In this period of ongoing peril and, well, frankly terrifyingly uncertain business environment, I’ve talked to a lot of folks who are having to radically adjust the equipment they use and the way that they use that equipment; i.e., not being in the same room as some of the computers that they’re used to being in the same room with.
This is, let’s face it, mostly servers. Entirely servers, actually, and as seems to be the spirit of the age right now it’s clear that things were easier back in the Good Old Days. Of course, I’m not talking about the Good Old Days pre-pandemic; I’m talking about the days when you could pick up the telephone, break out your credit card, and talk to a nice person at Apple and give them a lot of money in exchange for an Xserve.
Xserves were fabulous. Yes, they weren’t price or feature comparable to some of the offerings you’d get from a good PC server vendor, and they lacked a lot of things like expandability and were sorely limited by their 2U standard height and the number of drives you could throw in one, but if you wanted a macOS (Sorry, “Mac OS X”) server then they were the only game in town and they did an excellent job. I’ve talked in the past about how loud they were, but they included such niceties as redundant power supplies and Lights Out Management (LOM) unit, which allowed you to do all kinds of hardware management that included remote-booting the thing.
You can’t do that with a Mac today. If the box on your desk or in your server room down the hall or (as seems to be the case of late) forty miles down the road in a locked, sealed building is off then there’s ostensibly no way of turning it on unless you’re willing to lean over and push a button, walk down the hall and push a button, or get in your car, drive through the proto-apocalyptic wasteland that we apparently now all live in, break into a building, and push a button. If your Mac suffers a power outage then you can absolutely check this box:
…and the thing will obligingly fire up once power is restored, and that’s great, but it’s not the same thing as being able to shut a computer down and then fire it up again.
However, as is often the case with this kind of thing, there’s a way of doing it through the command-line if you don’t mind getting a little dirty, and by dirty I mean performing a dirty shutdown. What’s a dirty shutdown, you ask? Well, I’m glad you brought it up, because it’s a neat little trick that’s built into the OS that allows you to combine all the convenience of a nice, orderly shutdown with the exciting thrill of suddenly yanking the power cable out of the back of the thing like some kind of foaming maniac.
If you look at the
man page for
shutdown, you’ll see the following options:
The one to pay attention to there is the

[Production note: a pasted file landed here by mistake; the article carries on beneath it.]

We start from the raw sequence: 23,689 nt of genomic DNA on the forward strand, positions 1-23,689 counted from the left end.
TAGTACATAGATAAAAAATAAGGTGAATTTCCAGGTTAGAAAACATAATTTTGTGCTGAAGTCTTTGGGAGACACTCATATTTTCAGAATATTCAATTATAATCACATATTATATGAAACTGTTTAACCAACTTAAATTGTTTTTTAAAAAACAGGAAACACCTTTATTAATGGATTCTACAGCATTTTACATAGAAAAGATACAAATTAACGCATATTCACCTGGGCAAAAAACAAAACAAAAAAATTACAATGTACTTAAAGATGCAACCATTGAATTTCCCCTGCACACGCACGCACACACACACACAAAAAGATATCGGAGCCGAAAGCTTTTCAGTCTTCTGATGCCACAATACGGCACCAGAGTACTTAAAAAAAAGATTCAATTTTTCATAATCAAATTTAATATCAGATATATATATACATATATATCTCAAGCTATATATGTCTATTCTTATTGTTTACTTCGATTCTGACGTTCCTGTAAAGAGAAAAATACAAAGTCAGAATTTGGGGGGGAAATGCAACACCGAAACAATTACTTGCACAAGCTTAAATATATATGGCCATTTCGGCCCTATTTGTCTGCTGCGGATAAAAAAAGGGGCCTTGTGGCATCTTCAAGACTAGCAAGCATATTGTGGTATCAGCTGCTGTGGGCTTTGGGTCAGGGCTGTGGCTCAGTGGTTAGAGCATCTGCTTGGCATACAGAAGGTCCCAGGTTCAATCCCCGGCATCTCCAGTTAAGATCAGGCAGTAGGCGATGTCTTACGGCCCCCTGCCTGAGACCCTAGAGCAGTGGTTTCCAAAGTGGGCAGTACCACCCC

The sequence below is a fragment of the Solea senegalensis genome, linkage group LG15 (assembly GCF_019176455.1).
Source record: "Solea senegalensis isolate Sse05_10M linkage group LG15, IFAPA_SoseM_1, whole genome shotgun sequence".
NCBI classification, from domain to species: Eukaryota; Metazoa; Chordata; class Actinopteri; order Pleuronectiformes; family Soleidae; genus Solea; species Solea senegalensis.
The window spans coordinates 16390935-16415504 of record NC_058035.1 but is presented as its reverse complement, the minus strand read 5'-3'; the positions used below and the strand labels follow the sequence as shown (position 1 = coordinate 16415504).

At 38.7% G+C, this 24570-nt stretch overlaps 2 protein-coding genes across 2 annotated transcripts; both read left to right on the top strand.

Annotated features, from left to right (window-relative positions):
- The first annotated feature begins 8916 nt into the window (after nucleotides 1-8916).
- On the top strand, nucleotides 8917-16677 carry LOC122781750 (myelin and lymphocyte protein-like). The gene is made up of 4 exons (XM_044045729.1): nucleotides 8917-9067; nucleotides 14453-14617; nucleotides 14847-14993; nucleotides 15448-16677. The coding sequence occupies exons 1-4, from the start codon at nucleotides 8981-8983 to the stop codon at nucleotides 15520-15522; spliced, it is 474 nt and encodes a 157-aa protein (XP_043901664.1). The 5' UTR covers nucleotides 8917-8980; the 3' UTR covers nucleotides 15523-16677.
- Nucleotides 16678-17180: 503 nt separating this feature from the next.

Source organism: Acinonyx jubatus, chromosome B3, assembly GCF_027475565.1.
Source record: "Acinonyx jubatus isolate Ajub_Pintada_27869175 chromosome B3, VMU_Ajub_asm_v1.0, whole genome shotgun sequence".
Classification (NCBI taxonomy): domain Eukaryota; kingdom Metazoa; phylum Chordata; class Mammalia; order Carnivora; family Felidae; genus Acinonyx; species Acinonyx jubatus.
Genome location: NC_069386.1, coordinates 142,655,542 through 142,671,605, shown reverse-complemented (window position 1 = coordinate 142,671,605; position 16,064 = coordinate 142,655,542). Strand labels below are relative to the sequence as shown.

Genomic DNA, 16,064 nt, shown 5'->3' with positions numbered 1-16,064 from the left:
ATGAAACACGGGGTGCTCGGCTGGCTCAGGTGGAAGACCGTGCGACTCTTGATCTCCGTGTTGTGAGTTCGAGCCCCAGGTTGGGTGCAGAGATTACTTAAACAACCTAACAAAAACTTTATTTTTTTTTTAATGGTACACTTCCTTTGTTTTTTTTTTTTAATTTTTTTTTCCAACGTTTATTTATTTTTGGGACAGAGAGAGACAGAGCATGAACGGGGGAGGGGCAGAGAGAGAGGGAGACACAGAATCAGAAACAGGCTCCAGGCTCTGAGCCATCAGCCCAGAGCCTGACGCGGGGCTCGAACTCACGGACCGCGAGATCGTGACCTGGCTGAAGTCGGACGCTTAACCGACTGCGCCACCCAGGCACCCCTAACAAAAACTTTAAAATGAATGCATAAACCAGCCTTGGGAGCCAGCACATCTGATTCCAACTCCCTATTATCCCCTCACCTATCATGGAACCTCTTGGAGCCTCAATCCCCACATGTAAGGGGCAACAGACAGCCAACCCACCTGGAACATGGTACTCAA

-u flag, which normally comes into play when you have your computer attached to a UPS. When the power goes out and your UPS kicks in then the computer will struggle on for as long as possible, but providing your UPS has a management port and a USB cable that you have plugged into your Mac then when it in turn realizes that it’s about to run out of juice it’ll send a command to your Mac to shutdown, but instead of just sitting there once power is restored the UPS simulates a power cut so that your Mac automatically boots.
It’s ingenious, and also allows you to shutdown your Mac in a nice, orderly fashion and then once you’re ready to reapply power it’ll automatically fire up instead of sitting there like a big metal lump.
So, if you just shut your Mac down from the command line by typing in
sudo shutdown -h now then it’d halt the system, quit everything that needed quitting, and turn itself off in a neat, orderly fashion. Whether you manually disconnect power or not, the computer will require you to physically power it on by hitting the power button.
But if you invoke the
-u flag and type in
sudo shutdown -h -u now then the computer will do all the sensible, practical, good-housekeeping things you’d expect from a proper shutdown, and then tell itself that the power was unexpectedly disconnected so that when power is restored the computer will just fire right up.
“That’s great,” I hear you say. “But what good is it if, as you mentioned earlier, I’m stuck at home in glorious self-isolation with a year’s worth of bathroom tissue while the End of the World rages around me?”
Well, firstly that’s a little hysterical of you, but I’ll skate over that bit because you make a decent point. Where this option is useful is if you have a UPS with a network connection and remote on/off capabilities. There are options out there; just because there’s no LOM still extant on the Mac doesn’t mean that you can’t effectively outsource that component – just remote into the Mac, issue the dirty shutdown, then hop onto the UPS and turn it off or (if it’s possible with your model) turn off the power to the Mac. When you want to cold boot your Mac you just remote into the UPS, power it on, and that in turn supplies power to the Mac which – because it thinks it was unexpectedly shut down – automatically boots from cold, leaving you at the login screen.